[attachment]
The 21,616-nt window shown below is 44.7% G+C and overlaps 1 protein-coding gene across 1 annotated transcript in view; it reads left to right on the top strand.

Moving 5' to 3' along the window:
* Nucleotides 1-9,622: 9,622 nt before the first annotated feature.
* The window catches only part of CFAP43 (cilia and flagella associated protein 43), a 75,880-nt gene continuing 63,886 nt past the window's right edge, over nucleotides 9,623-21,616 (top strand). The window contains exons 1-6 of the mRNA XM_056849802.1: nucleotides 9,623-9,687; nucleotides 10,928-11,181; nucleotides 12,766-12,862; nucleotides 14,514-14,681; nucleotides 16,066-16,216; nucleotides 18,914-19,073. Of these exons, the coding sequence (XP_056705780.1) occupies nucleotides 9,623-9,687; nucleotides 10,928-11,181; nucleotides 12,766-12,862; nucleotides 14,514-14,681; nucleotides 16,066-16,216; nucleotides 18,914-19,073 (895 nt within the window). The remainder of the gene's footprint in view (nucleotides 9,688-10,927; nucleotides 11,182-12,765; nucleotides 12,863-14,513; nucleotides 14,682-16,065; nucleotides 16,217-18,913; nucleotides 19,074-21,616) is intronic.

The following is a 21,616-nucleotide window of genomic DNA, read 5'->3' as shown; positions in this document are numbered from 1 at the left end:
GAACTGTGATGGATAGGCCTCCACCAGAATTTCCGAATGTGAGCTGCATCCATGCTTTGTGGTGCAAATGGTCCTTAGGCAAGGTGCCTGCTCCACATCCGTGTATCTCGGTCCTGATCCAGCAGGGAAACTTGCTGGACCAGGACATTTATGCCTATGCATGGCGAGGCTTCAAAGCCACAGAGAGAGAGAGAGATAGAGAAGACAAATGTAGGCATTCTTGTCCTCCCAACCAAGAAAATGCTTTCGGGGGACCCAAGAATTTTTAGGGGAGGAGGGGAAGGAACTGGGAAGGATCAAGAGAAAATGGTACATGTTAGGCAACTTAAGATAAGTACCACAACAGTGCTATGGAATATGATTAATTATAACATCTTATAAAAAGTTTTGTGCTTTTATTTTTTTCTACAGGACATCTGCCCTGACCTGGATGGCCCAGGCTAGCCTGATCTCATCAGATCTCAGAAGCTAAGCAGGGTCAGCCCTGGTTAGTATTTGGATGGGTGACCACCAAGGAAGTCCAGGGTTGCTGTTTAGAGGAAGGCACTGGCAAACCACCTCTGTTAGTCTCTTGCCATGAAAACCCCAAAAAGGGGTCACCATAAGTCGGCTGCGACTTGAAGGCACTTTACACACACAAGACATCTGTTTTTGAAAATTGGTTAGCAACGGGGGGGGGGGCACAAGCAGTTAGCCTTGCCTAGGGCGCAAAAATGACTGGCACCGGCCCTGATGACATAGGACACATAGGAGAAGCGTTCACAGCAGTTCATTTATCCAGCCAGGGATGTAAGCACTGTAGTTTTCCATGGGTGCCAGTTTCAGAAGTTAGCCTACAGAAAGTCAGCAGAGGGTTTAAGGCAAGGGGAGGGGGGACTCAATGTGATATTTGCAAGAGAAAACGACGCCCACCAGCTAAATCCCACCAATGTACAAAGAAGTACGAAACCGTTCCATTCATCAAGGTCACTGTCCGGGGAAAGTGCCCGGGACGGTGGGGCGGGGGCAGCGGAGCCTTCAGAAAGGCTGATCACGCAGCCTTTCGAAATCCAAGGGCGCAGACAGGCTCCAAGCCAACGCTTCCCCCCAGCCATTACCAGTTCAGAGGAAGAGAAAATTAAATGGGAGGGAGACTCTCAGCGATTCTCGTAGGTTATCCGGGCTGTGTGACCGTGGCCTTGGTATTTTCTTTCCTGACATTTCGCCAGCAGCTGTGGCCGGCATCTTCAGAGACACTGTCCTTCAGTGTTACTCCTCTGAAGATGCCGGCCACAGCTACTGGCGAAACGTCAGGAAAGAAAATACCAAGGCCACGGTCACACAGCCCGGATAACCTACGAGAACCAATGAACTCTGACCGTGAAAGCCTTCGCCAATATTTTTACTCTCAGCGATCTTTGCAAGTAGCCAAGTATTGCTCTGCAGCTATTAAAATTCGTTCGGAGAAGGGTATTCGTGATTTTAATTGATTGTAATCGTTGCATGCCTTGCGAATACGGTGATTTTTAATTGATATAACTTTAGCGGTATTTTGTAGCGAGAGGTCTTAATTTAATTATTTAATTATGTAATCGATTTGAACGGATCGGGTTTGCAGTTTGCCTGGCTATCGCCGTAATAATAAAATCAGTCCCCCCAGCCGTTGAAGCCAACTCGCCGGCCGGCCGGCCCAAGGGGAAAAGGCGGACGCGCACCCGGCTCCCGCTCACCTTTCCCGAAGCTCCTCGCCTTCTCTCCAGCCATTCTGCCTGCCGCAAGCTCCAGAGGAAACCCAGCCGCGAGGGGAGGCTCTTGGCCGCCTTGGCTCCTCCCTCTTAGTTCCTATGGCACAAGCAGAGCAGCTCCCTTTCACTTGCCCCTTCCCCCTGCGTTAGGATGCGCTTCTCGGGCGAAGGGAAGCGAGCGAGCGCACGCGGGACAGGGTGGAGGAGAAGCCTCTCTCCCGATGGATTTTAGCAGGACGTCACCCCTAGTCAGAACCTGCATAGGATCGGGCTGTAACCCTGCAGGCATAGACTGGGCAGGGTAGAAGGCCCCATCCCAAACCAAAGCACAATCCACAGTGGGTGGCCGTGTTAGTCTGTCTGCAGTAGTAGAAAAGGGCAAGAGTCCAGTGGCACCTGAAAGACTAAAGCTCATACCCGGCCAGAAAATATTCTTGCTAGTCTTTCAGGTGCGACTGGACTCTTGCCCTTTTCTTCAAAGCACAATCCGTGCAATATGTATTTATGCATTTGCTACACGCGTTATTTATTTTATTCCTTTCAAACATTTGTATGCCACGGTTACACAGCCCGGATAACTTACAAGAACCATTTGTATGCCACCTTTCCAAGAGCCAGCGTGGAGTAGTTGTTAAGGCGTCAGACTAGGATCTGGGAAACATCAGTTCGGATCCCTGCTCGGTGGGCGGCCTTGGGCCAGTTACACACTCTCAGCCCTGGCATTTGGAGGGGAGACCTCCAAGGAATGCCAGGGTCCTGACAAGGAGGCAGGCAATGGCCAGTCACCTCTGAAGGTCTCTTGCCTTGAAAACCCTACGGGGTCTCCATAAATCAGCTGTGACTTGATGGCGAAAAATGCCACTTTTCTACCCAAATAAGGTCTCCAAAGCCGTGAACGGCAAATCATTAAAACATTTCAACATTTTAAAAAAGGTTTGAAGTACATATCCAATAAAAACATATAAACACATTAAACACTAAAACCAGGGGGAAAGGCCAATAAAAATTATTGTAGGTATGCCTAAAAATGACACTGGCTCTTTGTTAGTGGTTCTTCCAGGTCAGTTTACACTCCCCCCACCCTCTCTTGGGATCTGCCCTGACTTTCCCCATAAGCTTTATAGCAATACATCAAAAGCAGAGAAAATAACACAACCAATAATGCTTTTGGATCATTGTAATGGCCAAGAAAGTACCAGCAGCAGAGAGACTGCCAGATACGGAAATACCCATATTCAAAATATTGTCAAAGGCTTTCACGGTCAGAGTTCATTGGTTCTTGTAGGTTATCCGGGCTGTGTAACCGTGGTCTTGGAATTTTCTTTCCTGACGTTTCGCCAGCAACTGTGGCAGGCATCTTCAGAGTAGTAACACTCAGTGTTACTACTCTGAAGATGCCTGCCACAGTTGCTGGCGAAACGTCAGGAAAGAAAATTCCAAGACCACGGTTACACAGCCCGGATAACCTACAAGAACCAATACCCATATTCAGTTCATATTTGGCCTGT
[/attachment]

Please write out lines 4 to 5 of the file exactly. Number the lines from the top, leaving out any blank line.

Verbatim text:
* The window catches only part of CFAP43 (cilia and flagella associated protein 43), a 75,880-nt gene continuing 63,886 nt past the window's right edge, over nucleotides 9,623-21,616 (top strand). The window contains exons 1-6 of the mRNA XM_056849802.1: nucleotides 9,623-9,687; nucleotides 10,928-11,181; nucleotides 12,766-12,862; nucleotides 14,514-14,681; nucleotides 16,066-16,216; nucleotides 18,914-19,073. Of these exons, the coding sequence (XP_056705780.1) occupies nucleotides 9,623-9,687; nucleotides 10,928-11,181; nucleotides 12,766-12,862; nucleotides 14,514-14,681; nucleotides 16,066-16,216; nucleotides 18,914-19,073 (895 nt within the window). The remainder of the gene's footprint in view (nucleotides 9,688-10,927; nucleotides 11,182-12,765; nucleotides 12,863-14,513; nucleotides 14,682-16,065; nucleotides 16,217-18,913; nucleotides 19,074-21,616) is intronic.

The following is a 21,616-nucleotide window of genomic DNA, read 5'->3' as shown; positions in this document are numbered from 1 at the left end: